Photograph — Face2Face Africa

On April 3, 2020, the Board of Directors of the African Development Bank Group (AfDB) announced the approval of a new Gender Equality Trust Fund (GETF) which aims to promote gender equality and women’s empowerment across the continent. It is the first thematic fund on gender in the Bank Group’s history. 

This comes a few days after the Board approves a Risk-Sharing Mechanism which focuses on promoting the profiles of female entrepreneurs in Africa, on Tuesday 31 March.  The AfDB’s Risk-Sharing Mechanism is an innovative financial instrument to derisk women-empowered businesses, enhance their profile with banks and support them to grow and thrive as entrepreneurs.

The facility will support the delivery and scale-up of the AfDB’s Affirmative Finance Action for Women in Africa (AFAWA) programme which seeks to bridge the $42 billion financing gap facing women entrepreneurs in the continent. GETF will also promote gender-transformative lending and non-lending operations.

Speaking on the approval, the bank’s President, Akinwumi Adesina said, “It is a great day for the continent and the women of Africa as this facility provides innovative ways to tackle the access to finance challenges for African women business owners.”

Also commenting on the approval, Vanessa Moungar, Bank Director, Gender, Women and Civil Society, stated that the Fund’s resources and the Risk-Sharing Mechanism would prioritize women’s economic empowerment and high-impact women’s initiatives. She further described the approval as “the largest effort ever to bridge the gap in access to finance for women in Africa’s history.” 

The current ravaging impact of the novel coronavirus has deeply depressed the global economy. Due to lockdown measures imposed by most governments globally, most businesses have been forced to put a stop to all production activities, especially the non-essential businesses. This is causing a huge strain on female entrepreneurs in the continent who have before long battled with the problem of limited access to capital. With the GETF, more female entrepreneurs would have access to funds to help cushion the negative impacts of the coronavirus pandemic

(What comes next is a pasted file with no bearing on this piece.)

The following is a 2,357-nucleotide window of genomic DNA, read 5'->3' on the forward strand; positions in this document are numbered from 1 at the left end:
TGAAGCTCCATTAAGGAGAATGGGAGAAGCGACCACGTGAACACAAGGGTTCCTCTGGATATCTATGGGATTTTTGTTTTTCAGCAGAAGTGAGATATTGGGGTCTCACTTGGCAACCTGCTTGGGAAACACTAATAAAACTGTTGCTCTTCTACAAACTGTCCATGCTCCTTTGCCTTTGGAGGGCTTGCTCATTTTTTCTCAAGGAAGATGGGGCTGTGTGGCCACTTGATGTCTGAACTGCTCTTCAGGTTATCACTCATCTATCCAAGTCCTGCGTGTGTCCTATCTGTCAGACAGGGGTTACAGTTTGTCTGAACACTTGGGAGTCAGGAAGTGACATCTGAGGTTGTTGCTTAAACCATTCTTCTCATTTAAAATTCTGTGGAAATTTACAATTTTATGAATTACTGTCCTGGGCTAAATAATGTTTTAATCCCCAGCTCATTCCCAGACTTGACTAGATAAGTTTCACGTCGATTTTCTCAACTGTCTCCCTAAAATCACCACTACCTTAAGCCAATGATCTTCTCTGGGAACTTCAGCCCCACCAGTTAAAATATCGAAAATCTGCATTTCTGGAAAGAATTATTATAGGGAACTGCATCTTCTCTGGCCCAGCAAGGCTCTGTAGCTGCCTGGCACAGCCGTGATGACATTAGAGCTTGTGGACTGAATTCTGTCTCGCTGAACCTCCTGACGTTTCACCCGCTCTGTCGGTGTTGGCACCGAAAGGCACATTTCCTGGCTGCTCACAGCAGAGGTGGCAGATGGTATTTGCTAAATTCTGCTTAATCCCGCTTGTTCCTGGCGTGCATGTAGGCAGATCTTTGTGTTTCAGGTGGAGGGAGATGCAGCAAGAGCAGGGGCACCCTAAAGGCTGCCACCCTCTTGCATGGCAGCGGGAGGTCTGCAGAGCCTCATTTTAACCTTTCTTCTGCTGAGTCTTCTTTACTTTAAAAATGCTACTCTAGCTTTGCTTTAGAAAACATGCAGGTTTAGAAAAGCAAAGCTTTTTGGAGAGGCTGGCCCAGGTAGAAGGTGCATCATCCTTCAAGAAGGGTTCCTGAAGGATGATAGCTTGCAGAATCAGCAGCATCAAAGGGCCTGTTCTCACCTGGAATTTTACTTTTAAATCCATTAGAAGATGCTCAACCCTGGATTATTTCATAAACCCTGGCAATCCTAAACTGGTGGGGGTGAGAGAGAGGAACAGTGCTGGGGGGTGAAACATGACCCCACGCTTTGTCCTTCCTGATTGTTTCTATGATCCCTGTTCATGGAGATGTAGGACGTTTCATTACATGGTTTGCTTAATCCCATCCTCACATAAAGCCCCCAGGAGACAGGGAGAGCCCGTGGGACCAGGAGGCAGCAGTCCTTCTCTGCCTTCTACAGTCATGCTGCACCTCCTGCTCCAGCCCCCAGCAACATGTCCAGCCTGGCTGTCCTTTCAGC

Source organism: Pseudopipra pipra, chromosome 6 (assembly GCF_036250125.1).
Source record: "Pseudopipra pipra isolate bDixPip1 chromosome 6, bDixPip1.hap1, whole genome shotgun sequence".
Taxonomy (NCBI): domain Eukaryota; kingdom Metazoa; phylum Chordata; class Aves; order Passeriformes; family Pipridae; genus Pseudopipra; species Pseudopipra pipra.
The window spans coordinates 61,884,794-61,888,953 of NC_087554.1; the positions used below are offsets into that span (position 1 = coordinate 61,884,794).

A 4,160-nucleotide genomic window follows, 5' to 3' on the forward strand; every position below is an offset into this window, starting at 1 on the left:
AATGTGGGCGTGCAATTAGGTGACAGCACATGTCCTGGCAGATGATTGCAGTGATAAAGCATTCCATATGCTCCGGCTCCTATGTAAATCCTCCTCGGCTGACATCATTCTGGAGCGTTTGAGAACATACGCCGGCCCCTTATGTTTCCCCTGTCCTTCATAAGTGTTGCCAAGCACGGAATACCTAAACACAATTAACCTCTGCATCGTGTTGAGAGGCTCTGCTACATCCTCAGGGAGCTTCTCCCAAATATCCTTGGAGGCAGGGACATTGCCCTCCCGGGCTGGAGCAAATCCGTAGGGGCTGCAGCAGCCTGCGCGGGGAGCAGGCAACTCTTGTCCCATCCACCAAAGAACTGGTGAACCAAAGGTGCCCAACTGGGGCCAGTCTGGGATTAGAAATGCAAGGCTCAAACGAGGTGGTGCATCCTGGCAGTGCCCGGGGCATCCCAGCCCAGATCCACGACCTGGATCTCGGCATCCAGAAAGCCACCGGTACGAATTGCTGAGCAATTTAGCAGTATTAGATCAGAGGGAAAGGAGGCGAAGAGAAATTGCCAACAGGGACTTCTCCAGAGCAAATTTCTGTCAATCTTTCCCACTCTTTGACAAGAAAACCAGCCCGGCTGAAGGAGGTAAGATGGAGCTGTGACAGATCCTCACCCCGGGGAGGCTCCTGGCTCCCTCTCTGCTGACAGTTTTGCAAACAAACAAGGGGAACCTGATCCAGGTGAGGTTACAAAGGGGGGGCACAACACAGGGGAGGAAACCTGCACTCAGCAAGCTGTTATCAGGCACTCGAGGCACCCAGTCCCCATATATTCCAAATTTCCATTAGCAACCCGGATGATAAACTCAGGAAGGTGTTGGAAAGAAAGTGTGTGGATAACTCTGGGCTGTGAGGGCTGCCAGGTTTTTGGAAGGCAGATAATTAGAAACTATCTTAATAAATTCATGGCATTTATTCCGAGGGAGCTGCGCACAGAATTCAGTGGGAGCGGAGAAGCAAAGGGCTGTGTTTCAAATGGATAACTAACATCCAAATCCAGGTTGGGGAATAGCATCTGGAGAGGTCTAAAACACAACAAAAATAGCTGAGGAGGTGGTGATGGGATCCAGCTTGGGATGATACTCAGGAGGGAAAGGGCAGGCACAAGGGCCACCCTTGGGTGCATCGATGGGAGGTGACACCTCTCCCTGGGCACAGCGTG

In an interview with Ventures Africa, Rosemond Phil-Othihiwa, CEO of Rosemond’s Palace, an online retail startup said, “What this fund would do will be to provide enough leverage to cushion pending payments and deliverables to customers and clients worldwide. It would also give room for expansion and leveraging the use of technology to make service delivery more efficient, seamless and effective. If I gain access to it, I would be able to expand my services from regular luxury items to other health care and technologically driven products to clients all over the nation.”

Small and Medium Enterprises (SMEs)  remain a significant driver for any given economy as they keep production activities rolling daily, bringing about the regular flow of cash within it. While the pandemic bites hard on the global economy, the process of accessing the AFDB’s Gender Equality Trust Fund should be made flexible enough for female entrepreneurs in Africa to gain access for business growth.

The GETF is expected to be established for an initial period of 10 years. Key investors funding the facility include the governments of France, the Netherlands and the United Kingdom.

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